×
INTELLIGENT WORK FORUMS
FOR ENGINEERING PROFESSIONALS

Contact US

Log In

Come Join Us!

Are you an
Engineering professional?
Join Eng-Tips Forums!
  • Talk With Other Members
  • Be Notified Of Responses
    To Your Posts
  • Keyword Search
  • One-Click Access To Your
    Favorite Forums
  • Automated Signatures
    On Your Posts
  • Best Of All, It's Free!

*Eng-Tips's functionality depends on members receiving e-mail. By joining you are opting in to receive e-mail.

Posting Guidelines

Promoting, selling, recruiting, coursework and thesis posting is forbidden.

Students Click Here

heat treating stainless steel

heat treating stainless steel

heat treating stainless steel

(OP)
My question is, if I heat treat 303 Stainless Steel, will it retain the 30-50% elongation, which is good, or its tendency to creep under load, which is bad, or both, which is still bad.  Plus, I don't know anything about the process of heat treating, so I couldn't give any details on temps or quenches or the like.  Any advice in that realm would be greatly appreciated.

Background information:
I have a 303 Stainless Steel block, 8" x 2" x 1.5" tall, being loaded from the top with 10 - 30 kips.  Strain gages are mounting to measure the shear and bending strains.  The 303 Stainless shows signs of creep and plastic deformation, so I'd like to use something harder, but still retain a good % elongation such that the output of the strain gages will still give a reasonable uE/lb resolution.  It seems that the max stress on the block is around 60ksi under max load, so the block was under-designed significantly.  303 Stainless has a UTS/Yield Strength of 75/30 ksi, 30-50% elongation.  

I can:
Use readily available AISI 4140 Heat Treated Steel, which should give me a UTS/Yield Strength around 125/100 ksi, 18% elongation.  This will corrode, which is probably not a problem, but is yet to be agreed upon.
Heat Treat the 303 Stainless to get the Yield around 100 ksi.
Heat Treat 13-4 Stainless, which my co-worker "heard" is stronger, but I haven't had a chance to look into it.

Thanks for the info.

Chad Schneider
raidoh@yahoo.com

RE: heat treating stainless steel

You may want to consider 17-4PH.  This is a precipitation hardenable (thus the PH designation) alloy with fair to good corrosion resistance.  It is used quite often in shafting and other high strength applications.  However, it is rather brittle compared to the austentitic grades.  17-4PH has a UTS/YS of 150/110 and elongation of 15% in condition A material.  It is available in several different heat treated conditions.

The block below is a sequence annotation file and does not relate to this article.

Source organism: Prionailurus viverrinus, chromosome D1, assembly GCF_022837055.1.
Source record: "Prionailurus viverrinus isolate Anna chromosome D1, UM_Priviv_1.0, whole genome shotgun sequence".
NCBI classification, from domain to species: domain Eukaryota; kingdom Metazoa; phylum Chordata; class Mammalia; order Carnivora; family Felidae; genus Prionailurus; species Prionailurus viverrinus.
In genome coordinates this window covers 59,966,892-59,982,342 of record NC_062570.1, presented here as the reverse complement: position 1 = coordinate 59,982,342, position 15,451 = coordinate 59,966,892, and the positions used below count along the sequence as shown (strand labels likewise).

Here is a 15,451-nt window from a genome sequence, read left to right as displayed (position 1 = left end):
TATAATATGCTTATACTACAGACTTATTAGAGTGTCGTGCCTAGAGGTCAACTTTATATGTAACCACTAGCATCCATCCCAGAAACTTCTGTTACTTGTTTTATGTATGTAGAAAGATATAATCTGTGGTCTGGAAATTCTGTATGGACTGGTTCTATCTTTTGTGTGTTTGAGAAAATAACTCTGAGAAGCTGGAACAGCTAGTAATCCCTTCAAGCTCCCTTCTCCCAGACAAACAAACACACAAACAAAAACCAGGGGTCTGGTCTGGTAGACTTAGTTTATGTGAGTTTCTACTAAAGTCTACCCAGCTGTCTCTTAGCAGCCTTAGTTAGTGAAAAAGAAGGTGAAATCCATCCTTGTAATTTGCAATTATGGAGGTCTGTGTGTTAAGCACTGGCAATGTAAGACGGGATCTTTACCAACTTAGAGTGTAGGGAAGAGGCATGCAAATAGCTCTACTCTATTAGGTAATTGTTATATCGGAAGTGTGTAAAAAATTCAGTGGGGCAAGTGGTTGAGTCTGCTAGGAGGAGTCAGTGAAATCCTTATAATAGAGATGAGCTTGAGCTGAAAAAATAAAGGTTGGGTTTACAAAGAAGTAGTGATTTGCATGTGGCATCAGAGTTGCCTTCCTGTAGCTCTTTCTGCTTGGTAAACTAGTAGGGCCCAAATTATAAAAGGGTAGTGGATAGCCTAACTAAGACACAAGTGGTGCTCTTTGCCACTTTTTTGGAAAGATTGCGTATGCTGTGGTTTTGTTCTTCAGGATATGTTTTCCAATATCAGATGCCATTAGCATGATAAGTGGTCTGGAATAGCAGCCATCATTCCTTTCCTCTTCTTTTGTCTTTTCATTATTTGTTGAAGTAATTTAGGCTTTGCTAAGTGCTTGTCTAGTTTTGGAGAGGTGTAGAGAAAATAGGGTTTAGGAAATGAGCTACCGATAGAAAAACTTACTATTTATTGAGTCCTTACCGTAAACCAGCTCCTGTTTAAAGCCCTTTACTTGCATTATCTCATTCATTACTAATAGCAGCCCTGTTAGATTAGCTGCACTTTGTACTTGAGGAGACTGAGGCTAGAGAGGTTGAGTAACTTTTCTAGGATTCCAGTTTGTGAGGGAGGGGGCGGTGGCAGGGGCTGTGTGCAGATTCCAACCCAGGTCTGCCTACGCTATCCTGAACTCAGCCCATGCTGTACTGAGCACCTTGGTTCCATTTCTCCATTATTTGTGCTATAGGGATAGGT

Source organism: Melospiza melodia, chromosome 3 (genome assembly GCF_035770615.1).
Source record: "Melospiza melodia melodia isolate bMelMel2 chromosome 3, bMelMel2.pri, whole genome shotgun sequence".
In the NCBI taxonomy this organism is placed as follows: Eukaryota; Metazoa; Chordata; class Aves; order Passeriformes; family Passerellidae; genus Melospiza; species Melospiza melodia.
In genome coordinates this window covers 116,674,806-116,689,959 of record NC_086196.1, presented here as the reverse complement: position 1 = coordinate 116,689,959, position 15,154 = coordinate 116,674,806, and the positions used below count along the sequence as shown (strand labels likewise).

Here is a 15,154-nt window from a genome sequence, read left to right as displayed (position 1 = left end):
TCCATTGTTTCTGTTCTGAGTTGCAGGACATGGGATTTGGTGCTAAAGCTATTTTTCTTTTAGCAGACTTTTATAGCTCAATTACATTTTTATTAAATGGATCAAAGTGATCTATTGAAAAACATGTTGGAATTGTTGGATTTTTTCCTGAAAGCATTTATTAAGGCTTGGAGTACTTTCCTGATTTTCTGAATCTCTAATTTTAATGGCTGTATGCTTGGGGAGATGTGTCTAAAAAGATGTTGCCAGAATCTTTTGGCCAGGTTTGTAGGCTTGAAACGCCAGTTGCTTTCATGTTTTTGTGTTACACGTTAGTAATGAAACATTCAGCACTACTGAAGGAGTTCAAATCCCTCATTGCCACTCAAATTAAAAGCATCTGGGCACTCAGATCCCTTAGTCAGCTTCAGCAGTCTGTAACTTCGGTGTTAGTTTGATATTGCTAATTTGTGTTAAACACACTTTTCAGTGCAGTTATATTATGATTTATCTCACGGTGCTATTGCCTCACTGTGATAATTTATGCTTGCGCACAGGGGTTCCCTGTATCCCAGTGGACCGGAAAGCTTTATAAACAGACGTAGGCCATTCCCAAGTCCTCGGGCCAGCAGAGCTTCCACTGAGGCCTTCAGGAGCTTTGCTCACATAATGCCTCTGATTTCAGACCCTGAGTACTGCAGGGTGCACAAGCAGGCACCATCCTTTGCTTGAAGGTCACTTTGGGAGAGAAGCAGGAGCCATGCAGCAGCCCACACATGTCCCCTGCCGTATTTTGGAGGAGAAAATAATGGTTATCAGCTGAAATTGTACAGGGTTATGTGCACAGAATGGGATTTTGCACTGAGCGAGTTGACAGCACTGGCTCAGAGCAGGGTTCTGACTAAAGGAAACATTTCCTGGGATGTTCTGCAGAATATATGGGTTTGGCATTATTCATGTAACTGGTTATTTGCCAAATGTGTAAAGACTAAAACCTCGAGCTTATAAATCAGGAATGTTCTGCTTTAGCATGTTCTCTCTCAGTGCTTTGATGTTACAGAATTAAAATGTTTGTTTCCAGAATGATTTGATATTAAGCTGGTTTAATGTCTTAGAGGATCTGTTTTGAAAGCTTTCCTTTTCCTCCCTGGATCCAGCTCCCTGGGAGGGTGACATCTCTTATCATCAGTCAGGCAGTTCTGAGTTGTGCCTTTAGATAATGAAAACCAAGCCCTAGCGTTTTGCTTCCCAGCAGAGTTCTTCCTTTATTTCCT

You may also want to consider a nickel alloy.  Alloy C-276 has a UTS/YS of 118/50 and elongation of 60%.  The nickel alloy will be considerable more expensive in material costs and machining but has outstanding corrosion resistance in some of the more severe chemical applications.  Check out the Haynes website at http://www.haynesintl.com/mini/C276s/C276.htm

Best of luck

Kayakscout

RE: heat treating stainless steel

It sounds like you could simply use an inexpensive martensitis stainless steel such as 410. it can be quenched and tempered to the same levels as the 4140.
If you don't want to heat treat, use 2205 which has about 65000 PSI yield strength as annaealed and super corrosion resistance. Consult with the people at stainlesscenter.com.
It's free and not for profit.

Red Flag This Post

Please let us know here why this post is inappropriate. Reasons such as off-topic, duplicates, flames, illegal, vulgar, or students posting their homework.

Red Flag Submitted

Thank you for helping keep Eng-Tips Forums free from inappropriate posts.
The Eng-Tips staff will check this out and take appropriate action.

Reply To This Thread

Posting in the Eng-Tips forums is a member-only feature.

Click Here to join Eng-Tips and talk with other members! Already a Member? Login


Resources

Low-Volume Rapid Injection Molding With 3D Printed Molds
Learn methods and guidelines for using stereolithography (SLA) 3D printed molds in the injection molding process to lower costs and lead time. Discover how this hybrid manufacturing process enables on-demand mold fabrication to quickly produce small batches of thermoplastic parts. Download Now
Design for Additive Manufacturing (DfAM)
Examine how the principles of DfAM upend many of the long-standing rules around manufacturability - allowing engineers and designers to place a part’s function at the center of their design considerations. Download Now
Taking Control of Engineering Documents
This ebook covers tips for creating and managing workflows, security best practices and protection of intellectual property, Cloud vs. on-premise software solutions, CAD file management, compliance, and more. Download Now

Close Box

Join Eng-Tips® Today!

Join your peers on the Internet's largest technical engineering professional community.
It's easy to join and it's free.

Here's Why Members Love Eng-Tips Forums:

Register now while it's still free!

Already a member? Close this window and log in.

Join Us             Close